agreed to a rescue package with the "troika" (the IMF, ECB, as well as the European Commission and Eurogroup representing the EU) consisting of a 10 billion euro bailout as well as strict reforms meant to forcibly instill confidence in the Cypriot banking system as well as the creditworthiness of the government. The portion of reforms aimed at preventing a large scale exodus of money from Cyprus's banks are known as "capital controls", and were implemented in the hopes of buying more time for efforts to recapitalize the country's banking system and prevent panicked runs on the banks, which would most likely have resulted in a collapse of the system. Initially quite strict (withdrawals from personal accounts were limited to 300 euros per day, and transfers to foreign banks were severely limited as well), the restrictions on the Cypriot euro were gradually lifted as the banks were further stabilized and confidence was slowly restored.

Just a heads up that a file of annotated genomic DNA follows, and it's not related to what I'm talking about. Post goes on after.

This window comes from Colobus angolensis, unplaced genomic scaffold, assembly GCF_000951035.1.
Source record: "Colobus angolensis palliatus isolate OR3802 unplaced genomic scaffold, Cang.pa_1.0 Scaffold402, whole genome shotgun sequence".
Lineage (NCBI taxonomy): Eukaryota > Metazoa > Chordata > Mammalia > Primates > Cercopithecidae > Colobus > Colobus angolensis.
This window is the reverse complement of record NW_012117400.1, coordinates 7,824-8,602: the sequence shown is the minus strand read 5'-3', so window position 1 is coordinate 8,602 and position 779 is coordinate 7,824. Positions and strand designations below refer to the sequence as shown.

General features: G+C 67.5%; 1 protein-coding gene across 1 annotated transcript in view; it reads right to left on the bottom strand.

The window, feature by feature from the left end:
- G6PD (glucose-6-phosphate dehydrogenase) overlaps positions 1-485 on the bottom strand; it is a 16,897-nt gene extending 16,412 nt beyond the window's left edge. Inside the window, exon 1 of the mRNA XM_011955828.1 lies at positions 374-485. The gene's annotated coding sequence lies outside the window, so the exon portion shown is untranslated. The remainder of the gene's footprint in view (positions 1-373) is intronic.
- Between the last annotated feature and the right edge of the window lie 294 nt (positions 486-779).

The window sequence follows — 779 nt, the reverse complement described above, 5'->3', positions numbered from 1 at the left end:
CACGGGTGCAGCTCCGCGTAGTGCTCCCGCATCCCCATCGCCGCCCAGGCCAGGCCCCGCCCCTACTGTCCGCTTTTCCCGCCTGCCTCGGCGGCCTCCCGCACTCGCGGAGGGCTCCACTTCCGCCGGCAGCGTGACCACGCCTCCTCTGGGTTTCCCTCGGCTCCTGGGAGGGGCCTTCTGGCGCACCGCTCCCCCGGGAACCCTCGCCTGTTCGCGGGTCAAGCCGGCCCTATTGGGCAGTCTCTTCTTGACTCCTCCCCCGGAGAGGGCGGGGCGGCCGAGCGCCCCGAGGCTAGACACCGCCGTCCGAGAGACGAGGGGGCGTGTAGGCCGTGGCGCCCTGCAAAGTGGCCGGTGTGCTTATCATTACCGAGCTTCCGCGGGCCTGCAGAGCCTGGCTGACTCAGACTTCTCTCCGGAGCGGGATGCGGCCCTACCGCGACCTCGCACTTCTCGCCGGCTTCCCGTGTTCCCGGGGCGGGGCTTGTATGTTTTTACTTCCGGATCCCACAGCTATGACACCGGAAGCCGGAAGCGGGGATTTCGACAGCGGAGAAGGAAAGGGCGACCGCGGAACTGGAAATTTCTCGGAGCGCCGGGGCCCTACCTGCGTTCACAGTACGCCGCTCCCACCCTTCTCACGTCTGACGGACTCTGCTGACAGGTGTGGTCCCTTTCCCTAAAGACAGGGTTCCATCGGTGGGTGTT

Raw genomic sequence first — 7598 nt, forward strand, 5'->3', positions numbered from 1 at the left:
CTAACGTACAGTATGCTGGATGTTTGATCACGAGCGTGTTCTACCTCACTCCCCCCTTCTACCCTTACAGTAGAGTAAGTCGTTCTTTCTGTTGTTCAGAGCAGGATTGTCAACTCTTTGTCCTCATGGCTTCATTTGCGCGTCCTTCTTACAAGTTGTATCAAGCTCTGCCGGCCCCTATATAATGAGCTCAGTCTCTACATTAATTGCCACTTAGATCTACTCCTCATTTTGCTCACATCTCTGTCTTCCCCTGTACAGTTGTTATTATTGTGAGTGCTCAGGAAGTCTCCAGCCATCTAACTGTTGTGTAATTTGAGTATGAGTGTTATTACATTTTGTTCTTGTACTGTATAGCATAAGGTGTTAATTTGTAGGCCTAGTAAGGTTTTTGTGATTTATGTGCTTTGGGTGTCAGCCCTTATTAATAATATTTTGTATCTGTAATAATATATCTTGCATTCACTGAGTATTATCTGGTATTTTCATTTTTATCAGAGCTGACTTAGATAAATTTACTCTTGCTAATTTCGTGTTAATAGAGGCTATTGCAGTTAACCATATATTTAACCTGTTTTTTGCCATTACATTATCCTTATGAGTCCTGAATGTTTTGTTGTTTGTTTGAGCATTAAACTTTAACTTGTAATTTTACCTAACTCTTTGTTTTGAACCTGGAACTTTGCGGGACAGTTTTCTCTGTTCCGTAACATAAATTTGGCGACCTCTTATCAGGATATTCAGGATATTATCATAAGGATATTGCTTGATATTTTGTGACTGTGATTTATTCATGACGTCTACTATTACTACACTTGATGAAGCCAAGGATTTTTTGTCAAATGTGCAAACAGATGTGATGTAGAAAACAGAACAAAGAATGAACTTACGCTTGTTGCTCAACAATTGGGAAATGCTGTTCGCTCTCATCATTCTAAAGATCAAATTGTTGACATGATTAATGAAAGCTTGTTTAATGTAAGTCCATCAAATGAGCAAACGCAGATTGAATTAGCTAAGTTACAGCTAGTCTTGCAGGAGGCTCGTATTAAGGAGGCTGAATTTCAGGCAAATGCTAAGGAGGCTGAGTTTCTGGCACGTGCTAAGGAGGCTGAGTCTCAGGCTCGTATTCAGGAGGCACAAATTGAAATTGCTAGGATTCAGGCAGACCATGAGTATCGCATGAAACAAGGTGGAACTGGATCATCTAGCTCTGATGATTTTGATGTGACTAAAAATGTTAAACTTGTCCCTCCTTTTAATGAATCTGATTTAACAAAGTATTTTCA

The measures were never popular, with leftist parties opposed to the package floating alternatives ranging from a reduction in the size of the military, a corporate income tax increase, and even outright nationalization of the banking sector. A common theme among many opponents was resistance to what many believed amounted to EU-imposed austerity, championed by technocrats in Brussels who were only interested in preserving their economic and political union and cared little for the average Cypriot. A blog attached to The Economist even went so far as to call the package "unfair" and "self defeating", arguing that the high political cost of such austerity preconditions for bailouts made them impractical if the EU hoped to maintain the goodwill of its constituent states. Others worried that the implementation of such harsh measures would push Cyprus into the arms of Russia, from whom it had already received substantial financial aid. Ultimately, it was not an easy road to recovery in Cyprus; the country's significant community of wealthy Russians who had stashed their wealth there had to be placated, and the first parliamentary vote on an assistance package failed amidst widespread protests. And yet last month, two years removed from the bailout, a Bank of Cyprus official referred to the capital controls as "irrelevant", suggesting that the country's top economists were now confident enough in the state of the recovery that they were considering doing away with the last of the monetary restrictions first put in place two years ago, a milestone they quietly fulfilled earlier this week.